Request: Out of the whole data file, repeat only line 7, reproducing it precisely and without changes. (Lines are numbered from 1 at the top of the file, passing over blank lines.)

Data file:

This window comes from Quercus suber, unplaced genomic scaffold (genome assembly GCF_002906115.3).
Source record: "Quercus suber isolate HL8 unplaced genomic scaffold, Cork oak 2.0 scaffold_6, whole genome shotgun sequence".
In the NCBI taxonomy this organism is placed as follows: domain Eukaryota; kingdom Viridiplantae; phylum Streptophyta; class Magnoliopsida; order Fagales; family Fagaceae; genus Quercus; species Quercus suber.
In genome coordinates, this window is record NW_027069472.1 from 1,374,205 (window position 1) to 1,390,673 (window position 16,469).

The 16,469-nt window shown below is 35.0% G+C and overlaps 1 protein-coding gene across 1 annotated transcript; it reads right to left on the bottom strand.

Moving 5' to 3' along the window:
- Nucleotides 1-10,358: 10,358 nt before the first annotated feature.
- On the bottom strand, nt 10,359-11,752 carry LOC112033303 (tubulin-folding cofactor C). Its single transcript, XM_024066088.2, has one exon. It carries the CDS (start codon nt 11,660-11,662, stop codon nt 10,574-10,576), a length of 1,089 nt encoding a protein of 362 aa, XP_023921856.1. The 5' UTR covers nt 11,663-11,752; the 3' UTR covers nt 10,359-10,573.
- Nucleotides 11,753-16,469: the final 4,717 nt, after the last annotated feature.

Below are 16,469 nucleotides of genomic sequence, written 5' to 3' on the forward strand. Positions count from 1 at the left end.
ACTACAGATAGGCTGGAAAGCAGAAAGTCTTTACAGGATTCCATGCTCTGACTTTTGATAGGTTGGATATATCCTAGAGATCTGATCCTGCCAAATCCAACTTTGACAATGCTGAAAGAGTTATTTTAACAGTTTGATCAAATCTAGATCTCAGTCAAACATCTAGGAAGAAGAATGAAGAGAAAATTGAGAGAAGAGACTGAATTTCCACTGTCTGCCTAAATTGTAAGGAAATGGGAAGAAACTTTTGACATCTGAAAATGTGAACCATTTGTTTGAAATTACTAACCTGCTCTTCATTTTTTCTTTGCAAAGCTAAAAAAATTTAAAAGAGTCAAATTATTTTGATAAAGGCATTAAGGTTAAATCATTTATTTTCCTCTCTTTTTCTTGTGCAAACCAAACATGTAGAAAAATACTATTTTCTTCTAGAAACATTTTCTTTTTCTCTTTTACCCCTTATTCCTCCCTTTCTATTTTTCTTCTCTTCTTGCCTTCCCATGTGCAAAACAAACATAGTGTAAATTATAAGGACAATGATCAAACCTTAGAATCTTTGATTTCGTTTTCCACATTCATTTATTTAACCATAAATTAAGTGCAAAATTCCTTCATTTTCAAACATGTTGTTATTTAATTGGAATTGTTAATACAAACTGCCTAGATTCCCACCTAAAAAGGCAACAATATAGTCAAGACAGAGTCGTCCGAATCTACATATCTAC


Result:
- Nucleotides 1-10,358: 10,358 nt before the first annotated feature.